adobe flash logo

Flash doomed as an internet technology

With the trend shifting from browser plugins to HTML, is Flash doomed as an internet technology?

It’s a known fact that mobile Apple products don’t support Flash technology for philosophical and technical reasons. Microsoft has revealed that Flash will be limited in Windows 8; Internet Explorer 10 will not load any plugins while running in Metro interface mode. However, content requiring plugins such as Flash may still be viewed in classic desktop mode. With the general industry push towards HTML5 driven sites and two of the big contenders moving away from Flash, Adobe itself has conceded and announced that it will no longer be developing Flash for mobile devices.

With the trend shifting from browser plugins to HTML, is Flash doomed as an internet technology? Is this the end of the technology that enriched our browsing experience with games, videos, and wildly interactive interfaces? Perhaps so, for Flash as we know it anyway. I wouldn’t condemn Flash just yet though – there may still be much life left. But first, why the shift towards HTML5?

Why Flash is an inconvenience

With all of its benefits, Flash also brings inherent complications stemming from its plugin nature. One big problem is that Flash is only awesome if the browser has it installed, with no fallback support in its absence. Another issue, content displayed with Flash is not available to other browser plugins and/or specialized styling rules that might enhance said content for people with disabilities, censor inappropriate content, etc. Furthermore, browsers that don’t support Flash are completely out of luck in displaying a site built entirely with Flash. The list of disadvantages goes on but now let’s talk about the benefits of an HTML5 approach.

HTML on the other hand is THE standard for content delivery via websites, and HTML5 is fully backwards compatible with earlier versions. True, the experience may not be the same on more limited/older browsers but the content is gracefully degraded to plaintext. Every browser is capable of displaying HTML, which is ultimately plaintext. Alright images aren’t text, but images have always been complimentary visuals and the more recent HTML specs state that images must have an alternative text attribute to be used in the case that images cannot be displayed.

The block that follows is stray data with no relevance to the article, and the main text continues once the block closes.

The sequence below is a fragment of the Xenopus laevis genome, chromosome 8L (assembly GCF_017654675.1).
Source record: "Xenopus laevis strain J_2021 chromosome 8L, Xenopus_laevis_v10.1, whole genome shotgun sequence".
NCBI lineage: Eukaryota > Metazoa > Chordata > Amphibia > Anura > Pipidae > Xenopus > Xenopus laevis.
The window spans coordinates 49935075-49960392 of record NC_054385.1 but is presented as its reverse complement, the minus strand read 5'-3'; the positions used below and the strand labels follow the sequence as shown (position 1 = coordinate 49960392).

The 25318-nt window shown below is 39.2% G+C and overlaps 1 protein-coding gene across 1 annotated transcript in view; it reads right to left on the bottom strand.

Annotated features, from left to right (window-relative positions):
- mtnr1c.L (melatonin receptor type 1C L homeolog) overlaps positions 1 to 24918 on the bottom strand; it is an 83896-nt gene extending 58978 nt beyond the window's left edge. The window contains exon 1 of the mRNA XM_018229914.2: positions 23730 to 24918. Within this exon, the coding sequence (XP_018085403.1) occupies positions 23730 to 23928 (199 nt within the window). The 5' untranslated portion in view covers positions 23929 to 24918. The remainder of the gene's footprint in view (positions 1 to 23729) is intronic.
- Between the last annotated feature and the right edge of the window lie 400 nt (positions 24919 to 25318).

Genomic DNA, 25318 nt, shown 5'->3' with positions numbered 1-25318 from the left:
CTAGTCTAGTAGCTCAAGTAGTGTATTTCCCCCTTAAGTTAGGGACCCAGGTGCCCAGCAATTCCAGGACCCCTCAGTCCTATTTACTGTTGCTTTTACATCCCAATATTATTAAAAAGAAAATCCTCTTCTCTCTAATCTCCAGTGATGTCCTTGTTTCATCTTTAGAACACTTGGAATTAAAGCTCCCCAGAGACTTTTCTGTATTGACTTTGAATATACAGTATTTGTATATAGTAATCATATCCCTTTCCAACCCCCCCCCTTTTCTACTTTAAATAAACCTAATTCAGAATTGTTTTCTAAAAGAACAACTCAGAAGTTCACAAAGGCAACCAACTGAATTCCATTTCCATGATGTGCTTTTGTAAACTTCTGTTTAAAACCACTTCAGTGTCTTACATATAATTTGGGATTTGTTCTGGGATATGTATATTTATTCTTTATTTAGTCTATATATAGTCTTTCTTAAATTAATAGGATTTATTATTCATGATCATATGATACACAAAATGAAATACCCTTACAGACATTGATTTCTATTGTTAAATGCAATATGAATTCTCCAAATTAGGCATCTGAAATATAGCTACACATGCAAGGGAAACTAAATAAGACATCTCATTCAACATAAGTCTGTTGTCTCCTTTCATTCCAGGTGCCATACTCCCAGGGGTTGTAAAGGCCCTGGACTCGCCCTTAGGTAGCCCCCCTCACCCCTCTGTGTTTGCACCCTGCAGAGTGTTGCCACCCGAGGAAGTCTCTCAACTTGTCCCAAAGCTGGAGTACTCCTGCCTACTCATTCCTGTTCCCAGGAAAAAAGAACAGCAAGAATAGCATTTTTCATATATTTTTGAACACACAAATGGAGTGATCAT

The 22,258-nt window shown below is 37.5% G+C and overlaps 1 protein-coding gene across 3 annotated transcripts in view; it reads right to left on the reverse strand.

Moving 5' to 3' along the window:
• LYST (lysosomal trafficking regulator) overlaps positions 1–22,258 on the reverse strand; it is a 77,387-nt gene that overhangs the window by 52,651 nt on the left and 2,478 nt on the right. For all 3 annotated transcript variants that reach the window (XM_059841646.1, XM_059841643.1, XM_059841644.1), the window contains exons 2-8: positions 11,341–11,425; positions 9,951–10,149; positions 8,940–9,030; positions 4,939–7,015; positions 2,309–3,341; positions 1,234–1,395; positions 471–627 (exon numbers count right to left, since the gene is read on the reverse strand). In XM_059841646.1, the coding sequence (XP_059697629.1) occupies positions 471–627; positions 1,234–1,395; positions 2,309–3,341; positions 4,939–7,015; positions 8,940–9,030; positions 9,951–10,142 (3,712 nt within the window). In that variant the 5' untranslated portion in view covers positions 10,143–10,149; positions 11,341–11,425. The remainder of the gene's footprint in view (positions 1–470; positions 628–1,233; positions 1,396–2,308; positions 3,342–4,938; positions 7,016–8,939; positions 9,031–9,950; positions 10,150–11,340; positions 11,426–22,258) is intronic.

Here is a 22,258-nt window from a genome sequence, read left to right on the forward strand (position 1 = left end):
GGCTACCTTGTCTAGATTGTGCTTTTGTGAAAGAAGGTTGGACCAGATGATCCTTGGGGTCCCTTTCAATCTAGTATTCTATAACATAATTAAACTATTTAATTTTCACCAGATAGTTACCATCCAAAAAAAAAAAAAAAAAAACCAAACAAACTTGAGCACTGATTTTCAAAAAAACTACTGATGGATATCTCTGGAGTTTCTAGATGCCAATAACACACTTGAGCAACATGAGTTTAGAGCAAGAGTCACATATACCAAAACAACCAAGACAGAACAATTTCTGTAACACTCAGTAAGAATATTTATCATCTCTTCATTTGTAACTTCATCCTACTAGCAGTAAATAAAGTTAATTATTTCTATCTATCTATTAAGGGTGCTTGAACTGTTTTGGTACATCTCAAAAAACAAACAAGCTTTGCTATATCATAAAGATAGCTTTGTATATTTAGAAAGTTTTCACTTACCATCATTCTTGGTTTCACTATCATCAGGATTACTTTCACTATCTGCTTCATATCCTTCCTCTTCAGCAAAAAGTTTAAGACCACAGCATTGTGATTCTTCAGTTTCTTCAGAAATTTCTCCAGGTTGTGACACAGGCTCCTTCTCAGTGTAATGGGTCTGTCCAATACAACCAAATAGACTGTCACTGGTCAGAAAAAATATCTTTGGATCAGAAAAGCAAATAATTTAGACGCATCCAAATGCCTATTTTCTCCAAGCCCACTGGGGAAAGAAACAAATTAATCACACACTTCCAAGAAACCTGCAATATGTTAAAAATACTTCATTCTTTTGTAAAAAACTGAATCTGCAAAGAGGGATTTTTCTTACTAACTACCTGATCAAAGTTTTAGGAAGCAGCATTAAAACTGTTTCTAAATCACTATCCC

What is replacing Flash

The trend of internet applications is shifting towards HTML5 based solutions, but why? One of the big motivations behind the HTML5 spec is native capability of delivering all kinds of rich content (media, games, etc) that makes the internet so much fun, without the aid of plugins. The intent is to write Flash-like interactive apps (RIA apps) with the Canvas API and JavaScript and deliver videos with the Video API (H.264 codec). I might point out that SVG & Javascript can also be leveraged for both vector animations & interactive animated content. Seeing that these technologies are part of the HTML5 spec, any browser that is HTML5 certified will be natively capable of displaying rich content of that nature to the user. No plugins means less third-party issues, less compatibility issues, and less security issues.

Flash in the future?

Alright so a Flash-less (and plugin-less) browsing experience makes sense. That’s not to say that Flash technology doesn’t have its uses. The fun things that Flash does for us are still fun! Flash is still good for building highly visual interactive applications. From a developer’s perspective the Flash platform API and development tools are still powerful tools for quickly creating applications!

Focus needs to be placed on developing tools such as Google Swiffy that convert Flash apps to HTML5 apps. Seeing that HTML5 is intended to be as capable of displaying rich content as Flash, this should be feasible. ActionScript and JavaScript are very similar and a core Flash library written in JavaScript, taking advantage of the various HTML5 media APIs, is not at all far-fetched. Let’s not forget about stand-alone applications (yup, not everything need be browser based) – Adobe AIR technology already allows Flash applications to run as standalone programs. Perhaps focus should also be placed on improving Flash’s runtime performance through more efficient compilation techniques, more hardware support, etc.

Ultimately, I don’t believe that Flash is necessarily doomed – being cut off as an internet technology is merely a change of venue. Where Flash goes from here is ultimately up to its ability to adapt to shifting trends.